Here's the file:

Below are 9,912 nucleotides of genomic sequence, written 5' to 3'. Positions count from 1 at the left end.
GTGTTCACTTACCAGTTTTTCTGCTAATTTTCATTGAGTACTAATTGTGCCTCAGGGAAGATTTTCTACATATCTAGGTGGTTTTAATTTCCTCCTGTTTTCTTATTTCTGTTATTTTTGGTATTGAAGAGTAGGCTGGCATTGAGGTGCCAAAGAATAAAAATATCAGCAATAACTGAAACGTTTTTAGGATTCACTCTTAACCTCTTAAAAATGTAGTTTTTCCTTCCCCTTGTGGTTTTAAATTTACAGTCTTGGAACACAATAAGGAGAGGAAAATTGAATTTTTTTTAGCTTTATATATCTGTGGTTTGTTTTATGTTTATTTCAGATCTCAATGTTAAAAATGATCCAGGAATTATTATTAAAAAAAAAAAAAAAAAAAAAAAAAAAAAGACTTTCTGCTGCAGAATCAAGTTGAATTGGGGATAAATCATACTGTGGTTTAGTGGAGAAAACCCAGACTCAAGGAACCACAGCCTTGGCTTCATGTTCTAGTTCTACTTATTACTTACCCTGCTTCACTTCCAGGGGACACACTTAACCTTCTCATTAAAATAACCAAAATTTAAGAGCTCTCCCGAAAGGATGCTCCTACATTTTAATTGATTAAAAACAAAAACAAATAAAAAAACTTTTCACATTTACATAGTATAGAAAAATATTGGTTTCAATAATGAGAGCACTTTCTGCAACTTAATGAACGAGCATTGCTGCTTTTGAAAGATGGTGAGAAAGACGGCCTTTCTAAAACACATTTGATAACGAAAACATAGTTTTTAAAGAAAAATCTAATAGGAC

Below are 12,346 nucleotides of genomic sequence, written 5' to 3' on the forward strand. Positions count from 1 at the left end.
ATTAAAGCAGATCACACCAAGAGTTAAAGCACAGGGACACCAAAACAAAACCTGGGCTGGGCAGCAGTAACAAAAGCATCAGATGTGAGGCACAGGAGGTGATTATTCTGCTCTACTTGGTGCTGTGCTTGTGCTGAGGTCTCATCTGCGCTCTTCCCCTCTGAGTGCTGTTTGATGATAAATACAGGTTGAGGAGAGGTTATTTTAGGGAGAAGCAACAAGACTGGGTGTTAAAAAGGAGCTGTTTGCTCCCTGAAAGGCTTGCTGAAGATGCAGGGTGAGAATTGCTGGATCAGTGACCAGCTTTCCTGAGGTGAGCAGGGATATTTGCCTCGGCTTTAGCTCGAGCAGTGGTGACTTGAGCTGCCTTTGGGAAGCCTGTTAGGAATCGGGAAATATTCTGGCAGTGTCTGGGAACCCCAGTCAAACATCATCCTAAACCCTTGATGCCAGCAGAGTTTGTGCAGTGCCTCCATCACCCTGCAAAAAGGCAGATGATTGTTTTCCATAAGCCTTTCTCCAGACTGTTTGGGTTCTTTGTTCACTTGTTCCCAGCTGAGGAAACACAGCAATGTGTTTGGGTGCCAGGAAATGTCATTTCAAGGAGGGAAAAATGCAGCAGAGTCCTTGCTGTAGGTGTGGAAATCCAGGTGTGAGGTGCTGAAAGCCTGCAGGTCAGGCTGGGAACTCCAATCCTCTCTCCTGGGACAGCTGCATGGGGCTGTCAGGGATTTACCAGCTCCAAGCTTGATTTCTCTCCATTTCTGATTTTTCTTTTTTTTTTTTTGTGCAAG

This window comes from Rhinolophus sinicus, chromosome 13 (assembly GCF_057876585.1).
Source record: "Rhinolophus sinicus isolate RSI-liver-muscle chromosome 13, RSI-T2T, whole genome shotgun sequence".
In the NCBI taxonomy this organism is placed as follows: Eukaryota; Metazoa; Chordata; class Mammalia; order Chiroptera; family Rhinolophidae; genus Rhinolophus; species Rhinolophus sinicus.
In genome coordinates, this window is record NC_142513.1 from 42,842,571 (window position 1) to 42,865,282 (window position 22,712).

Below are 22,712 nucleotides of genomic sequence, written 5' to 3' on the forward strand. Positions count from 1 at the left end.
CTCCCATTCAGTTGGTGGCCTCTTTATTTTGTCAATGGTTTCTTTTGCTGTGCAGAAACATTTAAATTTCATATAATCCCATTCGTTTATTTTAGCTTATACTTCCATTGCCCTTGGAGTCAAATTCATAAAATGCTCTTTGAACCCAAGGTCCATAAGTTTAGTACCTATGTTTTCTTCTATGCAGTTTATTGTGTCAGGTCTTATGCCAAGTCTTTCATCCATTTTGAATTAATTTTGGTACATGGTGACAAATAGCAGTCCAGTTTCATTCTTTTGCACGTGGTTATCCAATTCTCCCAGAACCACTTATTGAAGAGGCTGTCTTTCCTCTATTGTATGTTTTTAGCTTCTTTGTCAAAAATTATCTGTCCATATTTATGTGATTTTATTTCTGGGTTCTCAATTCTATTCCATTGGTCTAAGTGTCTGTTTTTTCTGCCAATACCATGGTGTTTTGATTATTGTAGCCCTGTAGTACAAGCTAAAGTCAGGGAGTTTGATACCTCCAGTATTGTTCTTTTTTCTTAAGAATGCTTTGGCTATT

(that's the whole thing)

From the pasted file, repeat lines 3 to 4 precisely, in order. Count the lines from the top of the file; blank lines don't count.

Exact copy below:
Below are 12,346 nucleotides of genomic sequence, written 5' to 3' on the forward strand. Positions count from 1 at the left end.
ATTAAAGCAGATCACACCAAGAGTTAAAGCACAGGGACACCAAAACAAAACCTGGGCTGGGCAGCAGTAACAAAAGCATCAGATGTGAGGCACAGGAGGTGATTATTCTGCTCTACTTGGTGCTGTGCTTGTGCTGAGGTCTCATCTGCGCTCTTCCCCTCTGAGTGCTGTTTGATGATAAATACAGGTTGAGGAGAGGTTATTTTAGGGAGAAGCAACAAGACTGGGTGTTAAAAAGGAGCTGTTTGCTCCCTGAAAGGCTTGCTGAAGATGCAGGGTGAGAATTGCTGGATCAGTGACCAGCTTTCCTGAGGTGAGCAGGGATATTTGCCTCGGCTTTAGCTCGAGCAGTGGTGACTTGAGCTGCCTTTGGGAAGCCTGTTAGGAATCGGGAAATATTCTGGCAGTGTCTGGGAACCCCAGTCAAACATCATCCTAAACCCTTGATGCCAGCAGAGTTTGTGCAGTGCCTCCATCACCCTGCAAAAAGGCAGATGATTGTTTTCCATAAGCCTTTCTCCAGACTGTTTGGGTTCTTTGTTCACTTGTTCCCAGCTGAGGAAACACAGCAATGTGTTTGGGTGCCAGGAAATGTCATTTCAAGGAGGGAAAAATGCAGCAGAGTCCTTGCTGTAGGTGTGGAAATCCAGGTGTGAGGTGCTGAAAGCCTGCAGGTCAGGCTGGGAACTCCAATCCTCTCTCCTGGGACAGCTGCATGGGGCTGTCAGGGATTTACCAGCTCCAAGCTTGATTTCTCTCCATTTCTGATTTTTCTTTTTTTTTTTTTGTGCAAG